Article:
If you, dear Writer, like me, have recently found yourself in the possession of a mass of words that reads, front to back, in a way that almost (but not quite) makes complete narrative sense — a.k.a: the first draft of a novel, you may be wondering what you’re actually supposed to do with the thing. Having been in this particular predicament more than once before, I hope that I might be able to provide some helpful advice. The first part of it goes like this:
Step 1: BREATHE
You’ve written more consecutive words on a theme than most people will write in a lifetime. Be proud of that fact, that somehow or other you have created people and places and objects and perhaps even entire universes out of nothing more than blood and sweat and thoughts and tears and digital (or perhaps physical) ink and sore fingers. This is amazing! This is magic at its most pure!
Are you proud? You should be.
Now, for the bad news: you definitely have to edit the damn thing.
Think about what kind of editing you need to do
Every writer’s editing process looks different, but one way to make it somewhat less painful is to think about what you hope to accomplish in your revision. For myself, as an example, I always know I’ll have at least two rounds of major revision with any piece of work that I produce. My rough drafts are not fit for ANY readers’ delicate eyes (beta or, indeed, zeta), and in fact, there have been times when even I myself have struggled to disentangle the web of scribbled, scratched out lines, ad hoc author’s notes, and mad-libs-style fill-in-the-blank placeholder scenes in order to turn the rough composition in my notebook into an actual readable draft.
In the case of that first edit, then, for me, the goal is simply to translate the story from the half-way stage of the composition, into a fully-formed skeleton of a narrative on the digital page.
Think about what you want your story to be
Once you have a full first draft, however, you can start thinking about your goals for the story in a more concrete way. On the most basic level, this means thinking about what you, as a writer, hope to do with the story when it’s finished — are you hoping to get it published by one of the Big Five with the help of a respectable literary agent? Or do you want to keep control of your work and publish it yourself, enlisting the help of a professional designer and editor along the way? Or do you simply want to share your work for free on the web, putting it in front of as many people as possible?
As with all goals, it helps if the targets you set down (and write down!) for yourself are specific, and to some extent, measurable. This is where your critique partners and beta readers are worth their weight in gold. For example, I know that I need to work on the emotional and thematic resonance of my novel in progress. More specifically, I want the ending of my current project, Shape, to be powerfully tragic. Not everyone is going to cry, of course, but if I can get even one of my critique partners to shed a single weak tear, I would at least have an inkling that I’m on the right track.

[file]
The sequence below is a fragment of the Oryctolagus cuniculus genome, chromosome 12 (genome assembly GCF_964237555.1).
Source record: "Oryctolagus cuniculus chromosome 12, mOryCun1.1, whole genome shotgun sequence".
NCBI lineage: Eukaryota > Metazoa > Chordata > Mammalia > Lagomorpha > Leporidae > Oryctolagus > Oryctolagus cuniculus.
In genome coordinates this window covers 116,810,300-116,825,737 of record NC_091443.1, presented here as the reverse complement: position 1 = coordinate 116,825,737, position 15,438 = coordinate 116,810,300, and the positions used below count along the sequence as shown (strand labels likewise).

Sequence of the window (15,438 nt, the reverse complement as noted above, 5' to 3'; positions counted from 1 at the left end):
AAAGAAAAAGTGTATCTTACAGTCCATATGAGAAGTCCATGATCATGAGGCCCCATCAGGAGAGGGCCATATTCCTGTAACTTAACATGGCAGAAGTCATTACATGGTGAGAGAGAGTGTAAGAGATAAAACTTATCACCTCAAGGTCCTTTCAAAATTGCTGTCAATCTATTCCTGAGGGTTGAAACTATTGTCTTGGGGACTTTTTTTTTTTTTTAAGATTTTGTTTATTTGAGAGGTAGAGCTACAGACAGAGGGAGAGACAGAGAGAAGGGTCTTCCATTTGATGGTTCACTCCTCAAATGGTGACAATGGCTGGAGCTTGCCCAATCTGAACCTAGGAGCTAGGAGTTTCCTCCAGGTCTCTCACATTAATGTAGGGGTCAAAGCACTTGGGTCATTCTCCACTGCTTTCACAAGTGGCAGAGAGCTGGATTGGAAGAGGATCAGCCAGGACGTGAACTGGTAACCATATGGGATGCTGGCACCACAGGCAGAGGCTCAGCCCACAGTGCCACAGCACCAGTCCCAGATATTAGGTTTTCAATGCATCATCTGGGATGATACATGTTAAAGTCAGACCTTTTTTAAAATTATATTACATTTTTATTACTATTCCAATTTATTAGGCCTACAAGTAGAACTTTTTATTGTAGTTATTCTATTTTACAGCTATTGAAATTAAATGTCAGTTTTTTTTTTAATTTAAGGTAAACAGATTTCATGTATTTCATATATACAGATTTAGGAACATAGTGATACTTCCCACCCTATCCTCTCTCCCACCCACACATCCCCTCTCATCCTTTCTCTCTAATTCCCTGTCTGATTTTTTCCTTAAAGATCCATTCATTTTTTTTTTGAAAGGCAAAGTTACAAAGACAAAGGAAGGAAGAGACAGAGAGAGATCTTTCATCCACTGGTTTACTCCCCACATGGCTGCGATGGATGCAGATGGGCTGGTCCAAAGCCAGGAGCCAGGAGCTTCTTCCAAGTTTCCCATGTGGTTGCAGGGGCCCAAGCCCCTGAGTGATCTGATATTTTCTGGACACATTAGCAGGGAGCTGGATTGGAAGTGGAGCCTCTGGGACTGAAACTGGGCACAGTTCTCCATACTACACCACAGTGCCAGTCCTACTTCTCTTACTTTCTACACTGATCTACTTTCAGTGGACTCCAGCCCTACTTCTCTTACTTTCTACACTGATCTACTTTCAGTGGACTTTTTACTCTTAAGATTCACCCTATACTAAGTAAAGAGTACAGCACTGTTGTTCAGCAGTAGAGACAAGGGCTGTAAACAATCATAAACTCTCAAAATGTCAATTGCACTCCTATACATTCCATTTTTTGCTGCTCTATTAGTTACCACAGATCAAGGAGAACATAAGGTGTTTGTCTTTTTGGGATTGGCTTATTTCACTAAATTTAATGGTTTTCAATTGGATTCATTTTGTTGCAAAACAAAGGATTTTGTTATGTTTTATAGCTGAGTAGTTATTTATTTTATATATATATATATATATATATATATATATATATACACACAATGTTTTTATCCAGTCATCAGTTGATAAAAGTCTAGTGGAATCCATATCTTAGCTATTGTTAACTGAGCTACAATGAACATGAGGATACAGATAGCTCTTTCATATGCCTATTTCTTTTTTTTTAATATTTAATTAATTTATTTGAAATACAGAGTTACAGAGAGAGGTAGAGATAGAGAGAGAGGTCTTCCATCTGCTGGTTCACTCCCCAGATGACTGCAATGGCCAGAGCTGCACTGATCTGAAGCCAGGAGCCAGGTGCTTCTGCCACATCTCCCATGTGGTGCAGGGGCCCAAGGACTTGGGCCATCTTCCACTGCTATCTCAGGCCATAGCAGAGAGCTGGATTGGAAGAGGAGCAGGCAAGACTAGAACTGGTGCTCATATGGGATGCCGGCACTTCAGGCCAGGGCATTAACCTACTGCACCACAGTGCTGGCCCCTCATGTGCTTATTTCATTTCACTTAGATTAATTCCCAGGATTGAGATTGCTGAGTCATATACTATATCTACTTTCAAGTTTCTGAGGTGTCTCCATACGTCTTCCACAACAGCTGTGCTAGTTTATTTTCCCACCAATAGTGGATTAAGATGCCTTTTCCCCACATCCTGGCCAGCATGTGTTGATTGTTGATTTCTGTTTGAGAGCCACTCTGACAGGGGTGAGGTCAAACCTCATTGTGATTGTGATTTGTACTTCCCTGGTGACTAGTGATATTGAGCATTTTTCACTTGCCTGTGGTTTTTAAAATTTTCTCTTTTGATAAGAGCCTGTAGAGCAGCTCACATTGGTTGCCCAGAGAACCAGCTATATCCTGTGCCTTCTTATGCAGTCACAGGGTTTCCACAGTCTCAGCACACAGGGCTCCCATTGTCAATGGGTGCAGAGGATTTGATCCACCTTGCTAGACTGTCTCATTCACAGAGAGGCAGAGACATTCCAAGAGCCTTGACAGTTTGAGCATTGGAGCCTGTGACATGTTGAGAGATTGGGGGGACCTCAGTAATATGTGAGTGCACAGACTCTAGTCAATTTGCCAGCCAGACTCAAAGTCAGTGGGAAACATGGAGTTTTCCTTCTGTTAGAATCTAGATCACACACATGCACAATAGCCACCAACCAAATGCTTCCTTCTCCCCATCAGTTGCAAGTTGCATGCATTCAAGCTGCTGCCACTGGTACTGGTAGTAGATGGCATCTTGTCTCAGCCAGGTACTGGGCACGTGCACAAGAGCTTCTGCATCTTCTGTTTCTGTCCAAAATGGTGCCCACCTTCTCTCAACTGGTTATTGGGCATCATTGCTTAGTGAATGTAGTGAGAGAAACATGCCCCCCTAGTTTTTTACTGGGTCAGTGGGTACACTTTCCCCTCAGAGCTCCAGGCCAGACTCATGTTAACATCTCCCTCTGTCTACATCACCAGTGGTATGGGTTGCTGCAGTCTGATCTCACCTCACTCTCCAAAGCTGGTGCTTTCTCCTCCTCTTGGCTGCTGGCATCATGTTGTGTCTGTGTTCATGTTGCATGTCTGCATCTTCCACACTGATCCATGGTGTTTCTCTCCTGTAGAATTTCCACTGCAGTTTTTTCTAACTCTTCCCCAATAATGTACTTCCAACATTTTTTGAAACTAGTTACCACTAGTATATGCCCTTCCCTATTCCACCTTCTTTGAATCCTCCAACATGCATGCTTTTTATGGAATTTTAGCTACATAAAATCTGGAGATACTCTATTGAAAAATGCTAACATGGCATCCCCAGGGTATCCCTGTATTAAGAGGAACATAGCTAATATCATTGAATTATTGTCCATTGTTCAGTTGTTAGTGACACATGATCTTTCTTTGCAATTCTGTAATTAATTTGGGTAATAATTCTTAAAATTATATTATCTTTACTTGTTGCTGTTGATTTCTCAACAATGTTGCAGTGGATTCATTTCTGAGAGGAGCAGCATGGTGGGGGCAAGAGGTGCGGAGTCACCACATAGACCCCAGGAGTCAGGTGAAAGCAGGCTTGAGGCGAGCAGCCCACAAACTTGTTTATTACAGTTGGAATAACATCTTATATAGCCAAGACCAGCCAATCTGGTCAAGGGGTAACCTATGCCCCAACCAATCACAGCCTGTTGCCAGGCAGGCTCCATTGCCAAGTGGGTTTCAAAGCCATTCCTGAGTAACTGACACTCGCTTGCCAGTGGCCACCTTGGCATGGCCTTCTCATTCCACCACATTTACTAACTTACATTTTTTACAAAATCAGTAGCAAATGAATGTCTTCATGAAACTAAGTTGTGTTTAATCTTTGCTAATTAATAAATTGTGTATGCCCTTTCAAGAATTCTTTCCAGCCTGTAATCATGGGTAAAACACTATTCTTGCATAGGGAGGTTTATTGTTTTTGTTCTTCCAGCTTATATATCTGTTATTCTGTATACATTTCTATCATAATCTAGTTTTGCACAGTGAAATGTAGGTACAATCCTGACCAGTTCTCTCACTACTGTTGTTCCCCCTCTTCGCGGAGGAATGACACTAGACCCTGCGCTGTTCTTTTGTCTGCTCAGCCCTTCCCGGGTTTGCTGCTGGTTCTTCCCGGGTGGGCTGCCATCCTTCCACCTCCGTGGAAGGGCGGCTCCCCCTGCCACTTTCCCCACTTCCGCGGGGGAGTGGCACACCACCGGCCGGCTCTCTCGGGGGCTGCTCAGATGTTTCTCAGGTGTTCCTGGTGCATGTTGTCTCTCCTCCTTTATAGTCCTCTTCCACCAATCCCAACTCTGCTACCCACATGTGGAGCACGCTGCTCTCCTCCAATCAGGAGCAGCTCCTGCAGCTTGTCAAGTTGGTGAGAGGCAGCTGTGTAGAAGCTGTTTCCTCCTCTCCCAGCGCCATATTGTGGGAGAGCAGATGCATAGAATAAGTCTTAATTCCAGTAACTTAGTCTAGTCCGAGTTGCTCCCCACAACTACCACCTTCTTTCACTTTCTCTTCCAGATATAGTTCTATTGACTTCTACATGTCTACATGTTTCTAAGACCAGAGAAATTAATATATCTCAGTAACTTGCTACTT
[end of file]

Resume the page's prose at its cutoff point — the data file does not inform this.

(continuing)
Break down your goals to make them manageable
It also helps, if you have a full-length novel on your hands, to break down bigger goals into smaller pieces that can be accomplished across multiple editing passes over your work. So, for example, I know, as most writers do, that I want the characters to come alive on the page — for readers to relate to them, and to feel for them, for readers to be totally invested in them.
But this comes down to a few different things: do their actions within the plot make sense, both logically for the character as well as emotionally? Have I made their motivations and goals clear throughout the narrative? Do I describe them in ways that are not just un-cliche, but lively, evocative, and enjoyable to read?
Those are three different facets of the same goal, and I would be likely to focus on the first one during my first pass — strengthening the relationship of the characters to the plot, as it’s easier to add and adjust entire scenes at this stage than it would be after polishing them all to a shine. In my second pass, then, I’d focus more on clarifying the look and feel of them, the little flourishes that make them breathe.
My goals for The Shape of the World
So, here, now, coming back to this mess of a draft after putting it aside for a few weeks to distance my perspective, these are the spoiler-free goals that I’ll be working toward over the coming weeks.
Main Quest: Polish my work in progress, The Shape of the World, so that it’s ready to face agents by the end of April.
- Subquest: Characters – Build the protagonist’s relationships with the other characters more naturally and with a lighter touch throughout the book; make the main character more proactive
- Subquest: Plot – Clarify the stakes for the protagonist; build more ambivalence and mystery around who is a threat and who is not; clarify the thread of cause and effect from scene to scene
- Subquest: Setting – Solidify details of the worldbuilding and speculative elements; cut infodumps
- Subquest: Theme and Tone – Make a beta reader cry (no punching, no onions)
Are you editing your novel?
I’d love to know if anyone else out there is in the same place, and if so, what you’re working on! And if you’d be comfortable sharing your writer’s editing goals, I’d love to see those too. Post them in the comments, or link me to your blog, so I can share the journey with you.